Preparing for possible surveys: Most accreditation organizations have suspended routine surveys, but in June, these will start back for The Joint Commission and AAAHC. The accreditation organizations are providing webinars for the surveyors to instruct them on important focus areas. Infection prevention will probably be at the top of the list. Documentation will be critical. Sandra suggested keeping a notebook in chronological order. Describe any/every change that was made and why it was done (regulation, mandate, etc.) The changes are occurring almost hourly, it seems, so this notebook will be critical. It will also help to protect the center in case of lawsuits.

HR: The lawsuit discussion flowed directly into Human Resources, as there are attorneys circling the wagons for HR lawsuits: forced to come back to work, COVID-19 exposure at work, discrimination, etc. There will also be lawsuits from patients who may claim that they got COVID-19 from the ASC. Some of the experts have had employees state that they don’t want to return to work because they make more from unemployment and PPP payments. Some who went to work at the hospital decided to stay there. John mentioned that three of his client’s administrators have resigned or retired as a result of the amount of work required to reopen.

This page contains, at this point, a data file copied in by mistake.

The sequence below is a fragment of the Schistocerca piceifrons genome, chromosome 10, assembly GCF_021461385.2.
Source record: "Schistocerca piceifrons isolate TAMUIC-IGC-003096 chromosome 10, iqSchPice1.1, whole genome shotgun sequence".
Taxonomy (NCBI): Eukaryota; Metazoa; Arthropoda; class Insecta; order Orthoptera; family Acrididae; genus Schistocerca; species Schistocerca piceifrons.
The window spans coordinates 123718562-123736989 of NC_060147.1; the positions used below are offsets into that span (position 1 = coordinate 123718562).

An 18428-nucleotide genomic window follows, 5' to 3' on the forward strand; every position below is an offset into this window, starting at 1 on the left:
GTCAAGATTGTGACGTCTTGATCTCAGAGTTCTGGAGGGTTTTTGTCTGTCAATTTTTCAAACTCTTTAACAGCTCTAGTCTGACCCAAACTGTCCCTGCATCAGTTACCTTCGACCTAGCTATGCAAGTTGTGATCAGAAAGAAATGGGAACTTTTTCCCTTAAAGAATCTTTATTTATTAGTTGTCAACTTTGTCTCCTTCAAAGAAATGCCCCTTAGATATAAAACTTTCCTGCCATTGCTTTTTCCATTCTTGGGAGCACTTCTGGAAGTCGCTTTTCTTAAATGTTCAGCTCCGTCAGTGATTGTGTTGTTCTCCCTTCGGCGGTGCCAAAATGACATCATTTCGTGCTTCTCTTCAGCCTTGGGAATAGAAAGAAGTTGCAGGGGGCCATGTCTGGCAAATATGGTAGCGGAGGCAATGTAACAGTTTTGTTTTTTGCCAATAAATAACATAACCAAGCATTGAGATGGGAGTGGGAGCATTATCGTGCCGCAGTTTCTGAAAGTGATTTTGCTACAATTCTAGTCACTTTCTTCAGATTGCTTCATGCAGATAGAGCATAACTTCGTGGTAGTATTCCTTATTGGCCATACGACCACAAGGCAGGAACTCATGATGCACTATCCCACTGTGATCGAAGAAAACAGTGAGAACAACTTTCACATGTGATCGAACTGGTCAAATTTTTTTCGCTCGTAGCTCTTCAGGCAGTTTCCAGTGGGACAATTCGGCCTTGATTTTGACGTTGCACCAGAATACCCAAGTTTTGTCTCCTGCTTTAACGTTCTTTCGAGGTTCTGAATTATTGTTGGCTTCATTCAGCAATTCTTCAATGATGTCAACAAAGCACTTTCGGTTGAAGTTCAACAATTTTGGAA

Air Changes per Hour (ACH): The experts discussed the process to use when aerosol-producing procedures are done, such as ENT and upper GI. The process that was discussed concentrated on intubation procedures and the fact that employees not involved in the intubation, and who don’t have N95 masks, would leave the room during intubation and could not reenter the room until a complete ACH has occurred. The amount of time for a complete air exchange varies depending on the number of air exchanges per hour at your center and the percentage of removal efficiency your center wishes to achieve. This chart is a handy resource for determining the amount of time required for air exchange after intubation at your center.